No new members seen for Geoghan probe panel
By Sean P. Murphy, Globe Staff, 9/2/2003
The administration's conflicting statements on the makeup of the panel brought new criticism yesterday from a lawyer for prisoners and from a representative of the prison guards' union.
Geoghan's slaying in a protective custody unit of a maximum-security prison on Aug. 23 led Edward A. Flynn, the state secretary of public safety, to appoint the investigative team two days later. As a member of the Romney cabinet, Flynn oversees the Department of Correction, the State Police, and other state law enforcement agencies.
The panel is chaired by Mark Delaney, a State Police major, and includes Mark Reilly, the Department of Correction chief of investigations, and George Camp, a nationally known corrections specialist whose company has worked in Massachusetts.
"I don't believe the members of this group can answer the legitimate question the public has about what's being done to prevent this from happening again," said Stephen Crawford, spokesman for the 5,000-member Massachusetts Correctional Officers Federated Union. "You've got a veteran cop who reports to Flynn, the head of investigations who reports to the corrections commissioner, and a consultant who works under contract."
Crawford added yesterday that the panel's composition made it "an internal investigation" rather than an outside review.
James R. Pingeon, director of litigation for the Massachusetts Correctional Legal Services, said Reilly is in charge of investigating brutality complaints lodged against guards by inmates.
"Our experience is that corrections give their guards every conceivable benefit of the doubt and resolve all factual disputes in favor of the guards," he said. "So we don't have a lot of confidence in Reilly's operation."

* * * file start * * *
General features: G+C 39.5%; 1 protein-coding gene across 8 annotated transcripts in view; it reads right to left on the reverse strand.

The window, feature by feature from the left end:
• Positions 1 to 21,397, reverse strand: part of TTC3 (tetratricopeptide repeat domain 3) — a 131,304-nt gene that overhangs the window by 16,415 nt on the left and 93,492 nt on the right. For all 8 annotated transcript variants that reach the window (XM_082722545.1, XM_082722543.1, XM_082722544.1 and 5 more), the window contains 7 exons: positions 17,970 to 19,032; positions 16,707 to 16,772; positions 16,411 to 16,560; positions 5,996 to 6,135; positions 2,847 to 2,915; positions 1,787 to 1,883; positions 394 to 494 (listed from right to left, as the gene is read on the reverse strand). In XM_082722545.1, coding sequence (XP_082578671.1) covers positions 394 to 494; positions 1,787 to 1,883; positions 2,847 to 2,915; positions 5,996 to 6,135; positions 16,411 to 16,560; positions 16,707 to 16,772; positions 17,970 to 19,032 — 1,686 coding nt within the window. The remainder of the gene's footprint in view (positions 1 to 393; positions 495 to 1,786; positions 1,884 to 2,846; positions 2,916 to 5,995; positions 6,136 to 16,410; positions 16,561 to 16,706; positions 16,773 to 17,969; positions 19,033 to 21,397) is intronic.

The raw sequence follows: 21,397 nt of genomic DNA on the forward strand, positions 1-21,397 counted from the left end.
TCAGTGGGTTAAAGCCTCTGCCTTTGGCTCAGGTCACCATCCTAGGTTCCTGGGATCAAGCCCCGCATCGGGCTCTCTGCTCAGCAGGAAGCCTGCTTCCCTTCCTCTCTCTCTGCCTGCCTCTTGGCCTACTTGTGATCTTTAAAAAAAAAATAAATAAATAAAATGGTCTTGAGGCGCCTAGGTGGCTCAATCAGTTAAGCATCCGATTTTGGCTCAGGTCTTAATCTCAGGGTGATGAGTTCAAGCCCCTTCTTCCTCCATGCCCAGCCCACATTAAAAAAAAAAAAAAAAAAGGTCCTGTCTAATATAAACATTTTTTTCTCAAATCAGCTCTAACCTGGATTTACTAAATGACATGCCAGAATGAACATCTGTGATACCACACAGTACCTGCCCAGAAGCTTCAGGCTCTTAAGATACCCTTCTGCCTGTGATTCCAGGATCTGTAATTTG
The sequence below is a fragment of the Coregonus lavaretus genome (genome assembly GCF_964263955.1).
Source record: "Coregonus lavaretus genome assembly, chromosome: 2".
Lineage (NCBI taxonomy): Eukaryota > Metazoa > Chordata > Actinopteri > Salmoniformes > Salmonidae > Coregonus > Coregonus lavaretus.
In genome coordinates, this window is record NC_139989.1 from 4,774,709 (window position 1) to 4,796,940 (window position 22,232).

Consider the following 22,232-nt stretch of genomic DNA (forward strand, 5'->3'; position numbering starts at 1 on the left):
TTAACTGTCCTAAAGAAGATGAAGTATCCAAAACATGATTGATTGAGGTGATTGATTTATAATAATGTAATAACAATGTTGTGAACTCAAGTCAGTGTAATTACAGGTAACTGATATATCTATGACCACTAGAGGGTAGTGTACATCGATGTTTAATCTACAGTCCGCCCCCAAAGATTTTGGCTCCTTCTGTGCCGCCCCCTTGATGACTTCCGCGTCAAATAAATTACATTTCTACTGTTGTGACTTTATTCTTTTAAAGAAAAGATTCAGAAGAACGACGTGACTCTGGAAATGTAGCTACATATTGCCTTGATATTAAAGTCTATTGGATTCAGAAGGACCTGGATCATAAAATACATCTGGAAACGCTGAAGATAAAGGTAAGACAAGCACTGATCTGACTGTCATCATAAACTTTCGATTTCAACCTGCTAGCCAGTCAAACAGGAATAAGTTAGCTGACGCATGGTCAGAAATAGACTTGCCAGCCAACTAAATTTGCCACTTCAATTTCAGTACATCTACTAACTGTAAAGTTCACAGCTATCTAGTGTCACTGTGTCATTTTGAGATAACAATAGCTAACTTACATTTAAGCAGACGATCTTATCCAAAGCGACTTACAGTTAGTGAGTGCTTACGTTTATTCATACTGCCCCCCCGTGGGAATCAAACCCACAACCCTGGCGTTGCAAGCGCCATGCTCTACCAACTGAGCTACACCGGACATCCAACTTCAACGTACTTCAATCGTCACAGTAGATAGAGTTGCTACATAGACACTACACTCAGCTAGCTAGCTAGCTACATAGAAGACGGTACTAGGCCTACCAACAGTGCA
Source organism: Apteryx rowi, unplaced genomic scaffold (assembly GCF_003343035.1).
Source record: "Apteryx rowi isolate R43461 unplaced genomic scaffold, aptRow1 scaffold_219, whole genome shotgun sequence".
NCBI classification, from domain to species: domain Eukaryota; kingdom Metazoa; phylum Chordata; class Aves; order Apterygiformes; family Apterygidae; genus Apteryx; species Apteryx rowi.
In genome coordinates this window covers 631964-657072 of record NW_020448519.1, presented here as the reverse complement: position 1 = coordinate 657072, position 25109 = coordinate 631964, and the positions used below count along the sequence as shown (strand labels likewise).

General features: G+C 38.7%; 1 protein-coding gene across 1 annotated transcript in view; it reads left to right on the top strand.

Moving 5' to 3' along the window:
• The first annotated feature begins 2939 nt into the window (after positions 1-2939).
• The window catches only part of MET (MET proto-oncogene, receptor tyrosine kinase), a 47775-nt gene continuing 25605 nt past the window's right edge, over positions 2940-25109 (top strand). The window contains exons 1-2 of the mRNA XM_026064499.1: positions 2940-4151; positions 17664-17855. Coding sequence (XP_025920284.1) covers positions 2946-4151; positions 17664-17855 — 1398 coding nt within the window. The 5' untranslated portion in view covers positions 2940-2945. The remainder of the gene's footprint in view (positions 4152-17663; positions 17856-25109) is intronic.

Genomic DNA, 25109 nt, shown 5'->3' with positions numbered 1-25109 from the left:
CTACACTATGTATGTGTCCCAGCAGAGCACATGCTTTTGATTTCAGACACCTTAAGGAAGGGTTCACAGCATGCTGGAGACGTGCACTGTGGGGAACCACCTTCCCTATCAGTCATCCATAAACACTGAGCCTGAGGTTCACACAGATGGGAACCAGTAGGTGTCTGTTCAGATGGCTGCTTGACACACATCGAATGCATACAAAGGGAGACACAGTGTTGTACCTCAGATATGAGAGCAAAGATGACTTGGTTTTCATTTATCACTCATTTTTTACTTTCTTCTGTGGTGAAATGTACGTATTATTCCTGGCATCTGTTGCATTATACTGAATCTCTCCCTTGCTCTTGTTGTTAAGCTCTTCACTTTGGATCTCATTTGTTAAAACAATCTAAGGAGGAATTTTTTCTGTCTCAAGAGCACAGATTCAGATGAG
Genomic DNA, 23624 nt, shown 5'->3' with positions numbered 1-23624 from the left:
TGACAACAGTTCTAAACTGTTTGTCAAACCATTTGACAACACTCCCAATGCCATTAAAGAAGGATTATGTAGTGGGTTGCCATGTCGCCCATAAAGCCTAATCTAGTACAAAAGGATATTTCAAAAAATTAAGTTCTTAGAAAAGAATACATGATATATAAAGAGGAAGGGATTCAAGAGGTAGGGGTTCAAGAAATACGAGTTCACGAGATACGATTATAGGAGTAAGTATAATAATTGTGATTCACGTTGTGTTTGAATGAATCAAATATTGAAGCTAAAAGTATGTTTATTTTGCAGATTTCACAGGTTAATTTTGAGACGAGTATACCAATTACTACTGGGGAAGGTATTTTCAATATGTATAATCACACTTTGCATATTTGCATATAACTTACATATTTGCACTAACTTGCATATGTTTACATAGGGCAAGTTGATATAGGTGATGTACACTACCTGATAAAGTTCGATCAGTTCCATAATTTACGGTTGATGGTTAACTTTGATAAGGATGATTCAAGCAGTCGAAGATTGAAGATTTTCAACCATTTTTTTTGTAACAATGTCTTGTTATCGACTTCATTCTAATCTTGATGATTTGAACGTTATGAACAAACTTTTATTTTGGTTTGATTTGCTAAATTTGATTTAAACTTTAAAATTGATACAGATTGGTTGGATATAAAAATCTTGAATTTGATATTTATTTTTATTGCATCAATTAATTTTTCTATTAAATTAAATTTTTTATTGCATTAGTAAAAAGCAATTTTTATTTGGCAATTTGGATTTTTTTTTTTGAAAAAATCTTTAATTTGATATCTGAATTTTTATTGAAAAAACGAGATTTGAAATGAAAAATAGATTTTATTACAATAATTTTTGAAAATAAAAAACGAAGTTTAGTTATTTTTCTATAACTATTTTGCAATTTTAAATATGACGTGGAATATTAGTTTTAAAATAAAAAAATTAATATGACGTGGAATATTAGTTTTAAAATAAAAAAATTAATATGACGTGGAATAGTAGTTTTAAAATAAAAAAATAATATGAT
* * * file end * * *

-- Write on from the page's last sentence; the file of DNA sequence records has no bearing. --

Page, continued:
Pingeon said Camp once appeared as an expert witness for the Department of Correction in a court case challenging the use of long-term segregation of inmates. He said the state Supreme Judicial Court eventually ruled against the correction department in holding the practice to be unconstitutional. "It didn't give me a great deal of confidence in Mr. Camp," he said.
Camp did not respond to requests for an interview on Friday. Last night, a call to his home was not returned. Reilly declined to comment last week. Last night, Kelly Nantel, a corrections spokeswoman, said Reilly "does very fair and thorough investigations. Mr. Delaney and the governor have the utmost confidence in his ability."
Delaney said Saturday his 29 years of experience as an investigator would be brought to bear "to separate fact from fiction" in the Geoghan case. Delaney said he has no affiliation with the Department of Correction and would conduct an unbiased investigation.
David Shaw, a Flynn spokesman, said last week in an interview with the Globe that someone independent would be added to the panel. He said Flynn had intended from the very beginning to add an independent member, and cited his conversations with Flynn as well as a statement Flynn made at a news conference on Aug. 25.
"I'm going to announce the members of this team," Flynn said at the press conference. "Other investigators will be assigned as is necessary. But these will be the lead investigators."
Christine M. Cole, Flynn's deputy chief of staff, said the three-member panel was an "outside" group because only Reilly works as a Department of Correction employee. She said Flynn never intended to increase the size of the panel.
"Two of the three panel members are unrelated to the Department of Correction," she said.
She said Delaney "is someone described as a man of professionalism and integrity. I have no reason to believe, nor are there any marching orders, that they may tone down their discoveries." To date, Delaney has named two new members of the team -- both veteran State Police investigators. Cole said those investigators act as staff to the panel, rather than as members of the panel itself.
"It has always been our intention to go wherever the review takes us," Cole said yesterday, "and to bring appropriate individuals in for review of specific information as is warranted."
Crawford said yesterday investigators must question why top corrections officials sent Geoghan to the maximum-security Souza-Baranowski prison in April, even though it meant overruling a recommendation from corrections officials at the medium-security facility in Concord who said Geoghan should remain there.
Sean P. Murphy can be reached at email@example.com